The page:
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Wow, hissy fit that the DC govt asked churches to provide their plans for parking. Apparently this is some war on religion and cars! Somehow, the writer forgot that Christians attended services for about one thousand, ninehundred and fifty years without cars, and that many DC churces were built before cars.

It seems that in his mind the Israelites were driving about the desert for 40 years looking for cheap parking.

In other election news, "not anti-bike" Grace Daughtridge lost ANC 6D05, and along the way assaulted someone in an alleged hate crime.

I like how some anti-bike people make the claim that bike infrastructure is part of a wish of people to make U.S. cities "more like China". Convenient to overlook the fact that many European cities are bike-friendly.

But it's not as effective in some circles to say that D.C. is becoming a city of bicycles like some European city. Doesn't have the same tinge of the yellow menace to it.

PG parks repaved another section of the NE branch trail yesterday, this time between Riverdale Road and the underpass at East-West highway. Between the repaving done by the park guys and the repaving on top of the reconstructed levees, the Anacostia tributary trails are smooth as a baby's rear pretty much from DC to U of MD/Lake Artemesia.

That particular author might actually be more offended by saying that D.C. would be more like Paris or Copenhagen -- which brings with it the notion of a gentrified urban core and suburbanized, multiracial poverty. In a city and region that are majority non-white (but where a supermajority of cyclists are white), I wouldn't want to perpetuate the unfortunate stereotype that only white people bike.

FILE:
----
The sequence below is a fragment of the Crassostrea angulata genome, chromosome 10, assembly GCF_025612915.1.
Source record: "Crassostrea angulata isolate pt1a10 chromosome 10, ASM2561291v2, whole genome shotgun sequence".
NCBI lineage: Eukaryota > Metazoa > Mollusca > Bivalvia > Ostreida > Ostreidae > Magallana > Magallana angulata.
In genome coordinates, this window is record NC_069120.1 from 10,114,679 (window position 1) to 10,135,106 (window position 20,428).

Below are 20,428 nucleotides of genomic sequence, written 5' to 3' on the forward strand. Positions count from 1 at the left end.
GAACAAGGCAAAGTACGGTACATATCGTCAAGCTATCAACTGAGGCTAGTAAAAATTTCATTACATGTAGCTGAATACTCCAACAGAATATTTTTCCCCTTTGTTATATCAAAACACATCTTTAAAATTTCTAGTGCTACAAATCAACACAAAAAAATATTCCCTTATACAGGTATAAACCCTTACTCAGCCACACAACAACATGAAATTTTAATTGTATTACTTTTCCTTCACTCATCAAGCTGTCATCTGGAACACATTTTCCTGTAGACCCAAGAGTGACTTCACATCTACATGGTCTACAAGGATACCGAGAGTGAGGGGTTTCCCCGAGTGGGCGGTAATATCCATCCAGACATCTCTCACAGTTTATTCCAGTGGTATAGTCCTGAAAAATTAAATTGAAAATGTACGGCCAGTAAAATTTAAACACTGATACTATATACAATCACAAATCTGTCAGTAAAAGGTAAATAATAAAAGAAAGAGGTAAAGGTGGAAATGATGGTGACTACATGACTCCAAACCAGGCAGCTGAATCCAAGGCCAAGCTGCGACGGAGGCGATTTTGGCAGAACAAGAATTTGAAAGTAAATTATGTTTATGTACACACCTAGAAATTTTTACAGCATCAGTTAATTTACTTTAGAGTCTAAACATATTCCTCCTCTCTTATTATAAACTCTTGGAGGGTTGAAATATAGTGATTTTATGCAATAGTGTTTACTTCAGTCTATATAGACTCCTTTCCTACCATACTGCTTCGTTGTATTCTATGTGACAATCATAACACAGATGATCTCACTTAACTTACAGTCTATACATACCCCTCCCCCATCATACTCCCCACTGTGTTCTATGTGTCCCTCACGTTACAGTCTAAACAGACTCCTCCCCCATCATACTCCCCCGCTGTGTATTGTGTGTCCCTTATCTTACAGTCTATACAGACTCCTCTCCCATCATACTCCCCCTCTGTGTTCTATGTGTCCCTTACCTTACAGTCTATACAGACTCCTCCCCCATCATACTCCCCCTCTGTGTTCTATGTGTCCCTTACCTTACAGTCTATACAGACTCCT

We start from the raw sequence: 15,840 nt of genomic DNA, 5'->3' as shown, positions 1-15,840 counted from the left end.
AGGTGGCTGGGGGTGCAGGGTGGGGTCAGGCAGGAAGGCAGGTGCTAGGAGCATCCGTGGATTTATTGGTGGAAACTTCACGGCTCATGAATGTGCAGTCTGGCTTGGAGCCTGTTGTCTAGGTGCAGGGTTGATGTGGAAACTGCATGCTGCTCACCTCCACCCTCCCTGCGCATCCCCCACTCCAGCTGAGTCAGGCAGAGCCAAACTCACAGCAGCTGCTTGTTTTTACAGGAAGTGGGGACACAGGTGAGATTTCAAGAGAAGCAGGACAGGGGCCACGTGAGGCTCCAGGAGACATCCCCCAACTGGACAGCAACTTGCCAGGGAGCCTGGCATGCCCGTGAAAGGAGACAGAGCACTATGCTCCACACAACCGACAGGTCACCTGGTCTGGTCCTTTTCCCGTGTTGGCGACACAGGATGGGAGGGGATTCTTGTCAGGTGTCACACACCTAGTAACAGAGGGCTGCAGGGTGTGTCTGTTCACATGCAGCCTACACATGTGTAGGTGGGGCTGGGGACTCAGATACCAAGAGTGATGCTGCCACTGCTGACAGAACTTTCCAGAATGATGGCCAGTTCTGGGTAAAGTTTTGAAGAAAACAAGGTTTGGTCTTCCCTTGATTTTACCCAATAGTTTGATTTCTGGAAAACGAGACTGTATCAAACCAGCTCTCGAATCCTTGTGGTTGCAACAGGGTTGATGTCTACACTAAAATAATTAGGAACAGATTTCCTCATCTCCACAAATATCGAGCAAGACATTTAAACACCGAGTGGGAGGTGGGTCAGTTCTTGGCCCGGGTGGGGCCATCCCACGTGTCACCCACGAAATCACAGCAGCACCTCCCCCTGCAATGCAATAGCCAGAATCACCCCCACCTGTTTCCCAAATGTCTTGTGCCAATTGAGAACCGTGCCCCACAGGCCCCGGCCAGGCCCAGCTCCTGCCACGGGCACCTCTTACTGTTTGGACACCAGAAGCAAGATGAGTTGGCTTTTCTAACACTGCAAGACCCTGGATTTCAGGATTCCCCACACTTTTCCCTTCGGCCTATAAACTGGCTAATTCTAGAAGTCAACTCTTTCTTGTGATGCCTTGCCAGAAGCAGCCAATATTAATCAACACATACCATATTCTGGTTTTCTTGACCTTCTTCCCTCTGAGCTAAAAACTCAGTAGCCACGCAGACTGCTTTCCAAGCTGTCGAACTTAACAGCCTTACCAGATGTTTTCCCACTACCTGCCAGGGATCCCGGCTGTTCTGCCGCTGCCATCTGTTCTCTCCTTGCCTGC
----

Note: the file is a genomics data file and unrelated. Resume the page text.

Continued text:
I doubt that letter-writer can be persuaded of much, and obviously seems to prefer Manichean views on matters of both faith and state, but I'd respond with:
1. Churches should be good neighbors
2. Many people of faith don't drive to their places of worship
3. Nobody has ever proposed to ban all cars, much less emergency vehicles; "5% fewer" is very different from "none"
4. If you do want to talk about Asian cities, how about Tokyo? A global capital that's objectively more prosperous, safe, and clean than any U.S. city, headquarters to major automakers like Honda and Subaru, where countless trains run on time and yet 1/6 of trips are on bikes.

"It seems that in his mind the Israelites were driving about the desert for 40 years looking for cheap parking."

Have you ever tried to find a parking space in downtown Tel Aviv? Neither have I. Without a doubt the israelites were waiting for Tel-o-fun - the new bike sharing system in Tel Aviv. http://www.tel-o-fun.co.il/en/

note, Tel Aviv, by doing this, " joins other large European cities " making it without a doubt the most bike friendly European city that is located in Asia.

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